EDITORIAL MONDAY 21.07.08. I cannot begin to understand the pain of Anthony Foster, the man who flew back from Scotland to seek a meeting with the Pope. Both of his daughters were raped by a Catholic priest when they were children. One of them has more recently committed suicide, while the other has become permanently disabled after being hit by a car. The darkness that has overwhelmed this family is enormous, and beyond the understanding of most of us who have been more fortunate.
For that reason, it is no surprise that Mr. Foster is disappointed at not being included at the private meeting with representatives of abuse victims before the Pope left the country. He has described that meeting as a “sneaky, underhanded and disappointing” PR stunt. He said "I'm happy for the people who did meet him, if it helped them. But I think [the church] has lost an opportunity to speak to people like us and Broken Rites who truly represent the needs of all victims."
As disappointing as it might be, I have to wonder how much more could have been expected from the Pope. An apology was expected, it was delivered. A meeting with victims was suggested, it was arranged. It would be impossible for the Pope to meet with every victim of abuse, there are so many of them. Whether Mr. Foster should have been singled out above others is not for me to say, but if it had been my decision, I would have included him.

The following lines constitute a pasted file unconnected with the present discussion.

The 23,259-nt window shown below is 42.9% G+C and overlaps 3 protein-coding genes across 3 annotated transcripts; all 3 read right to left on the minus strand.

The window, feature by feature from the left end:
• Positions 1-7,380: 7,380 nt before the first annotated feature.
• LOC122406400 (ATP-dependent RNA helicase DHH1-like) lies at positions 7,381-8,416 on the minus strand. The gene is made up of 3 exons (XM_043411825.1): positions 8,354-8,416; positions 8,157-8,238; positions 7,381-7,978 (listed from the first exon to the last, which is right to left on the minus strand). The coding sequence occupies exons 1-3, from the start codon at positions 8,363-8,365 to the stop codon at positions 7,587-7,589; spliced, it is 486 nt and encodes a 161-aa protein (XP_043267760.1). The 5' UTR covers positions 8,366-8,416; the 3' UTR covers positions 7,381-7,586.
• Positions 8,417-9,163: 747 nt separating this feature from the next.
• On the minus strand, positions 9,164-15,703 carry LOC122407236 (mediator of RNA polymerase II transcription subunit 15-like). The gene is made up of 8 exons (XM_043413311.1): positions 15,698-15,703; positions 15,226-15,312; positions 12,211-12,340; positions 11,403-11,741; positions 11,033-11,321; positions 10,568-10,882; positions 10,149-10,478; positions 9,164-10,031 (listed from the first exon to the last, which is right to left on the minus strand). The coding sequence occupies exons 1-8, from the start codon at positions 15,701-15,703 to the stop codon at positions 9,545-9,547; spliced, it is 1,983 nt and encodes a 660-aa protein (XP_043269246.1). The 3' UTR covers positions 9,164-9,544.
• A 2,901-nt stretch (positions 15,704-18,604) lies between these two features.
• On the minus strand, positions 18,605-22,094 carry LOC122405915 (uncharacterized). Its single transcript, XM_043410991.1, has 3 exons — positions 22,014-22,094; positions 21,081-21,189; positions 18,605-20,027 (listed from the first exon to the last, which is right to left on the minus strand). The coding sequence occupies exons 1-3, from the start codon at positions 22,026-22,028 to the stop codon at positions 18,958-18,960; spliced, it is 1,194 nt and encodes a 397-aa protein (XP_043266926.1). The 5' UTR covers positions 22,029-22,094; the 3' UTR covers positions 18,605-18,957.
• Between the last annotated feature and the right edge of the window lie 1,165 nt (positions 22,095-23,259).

Of course, the meeting is a symbolic gesture, not a practical one. Ultimately, it isn’t how many abuse victims the Pope chooses to meet that will be important. What is important is how the Church chooses to deal with these difficult issues into the future. What is important is the acceptance of responsibilty, the willingness to embrace transparency, and the preparedness to pursue justice. This means no more silence, no more secrecy, no more sheltering the guilty as has happened in the past. This means taking every step possible to prevent clergy abusing their positions of trust in such a way ever again.
Of course the steps taken by the Pope have been a PR exercise. But they still carry great significance from an institution which has had difficulty confronting these issues. What remains is for the words of the Pope to be followed by the actions of the clergy.